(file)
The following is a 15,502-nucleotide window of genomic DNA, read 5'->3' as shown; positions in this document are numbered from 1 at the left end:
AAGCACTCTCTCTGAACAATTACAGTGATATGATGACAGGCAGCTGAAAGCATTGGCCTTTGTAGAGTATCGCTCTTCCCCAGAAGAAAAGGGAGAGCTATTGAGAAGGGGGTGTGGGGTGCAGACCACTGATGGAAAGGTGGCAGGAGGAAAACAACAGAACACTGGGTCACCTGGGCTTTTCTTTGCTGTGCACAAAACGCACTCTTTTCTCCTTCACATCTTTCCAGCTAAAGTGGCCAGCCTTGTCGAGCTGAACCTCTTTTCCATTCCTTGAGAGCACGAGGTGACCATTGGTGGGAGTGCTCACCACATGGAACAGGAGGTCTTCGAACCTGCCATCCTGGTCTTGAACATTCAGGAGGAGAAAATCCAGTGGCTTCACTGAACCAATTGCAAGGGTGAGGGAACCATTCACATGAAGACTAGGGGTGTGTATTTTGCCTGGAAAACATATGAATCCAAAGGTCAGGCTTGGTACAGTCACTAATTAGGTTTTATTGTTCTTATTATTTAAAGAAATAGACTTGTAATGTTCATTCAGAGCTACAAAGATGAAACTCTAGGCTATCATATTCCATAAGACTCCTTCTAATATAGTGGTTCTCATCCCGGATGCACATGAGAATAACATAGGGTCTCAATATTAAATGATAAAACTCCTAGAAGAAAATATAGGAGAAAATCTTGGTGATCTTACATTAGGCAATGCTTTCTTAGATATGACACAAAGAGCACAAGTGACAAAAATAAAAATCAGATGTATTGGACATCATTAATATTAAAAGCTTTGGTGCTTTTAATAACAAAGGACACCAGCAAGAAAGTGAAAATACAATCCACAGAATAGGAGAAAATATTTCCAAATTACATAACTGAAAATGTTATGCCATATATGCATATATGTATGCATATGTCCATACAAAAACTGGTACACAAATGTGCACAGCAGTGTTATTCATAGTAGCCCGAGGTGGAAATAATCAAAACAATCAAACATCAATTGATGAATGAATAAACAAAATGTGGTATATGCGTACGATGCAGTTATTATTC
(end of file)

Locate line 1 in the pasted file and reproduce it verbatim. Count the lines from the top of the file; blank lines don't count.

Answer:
The following is a 15,502-nucleotide window of genomic DNA, read 5'->3' as shown; positions in this document are numbered from 1 at the left end: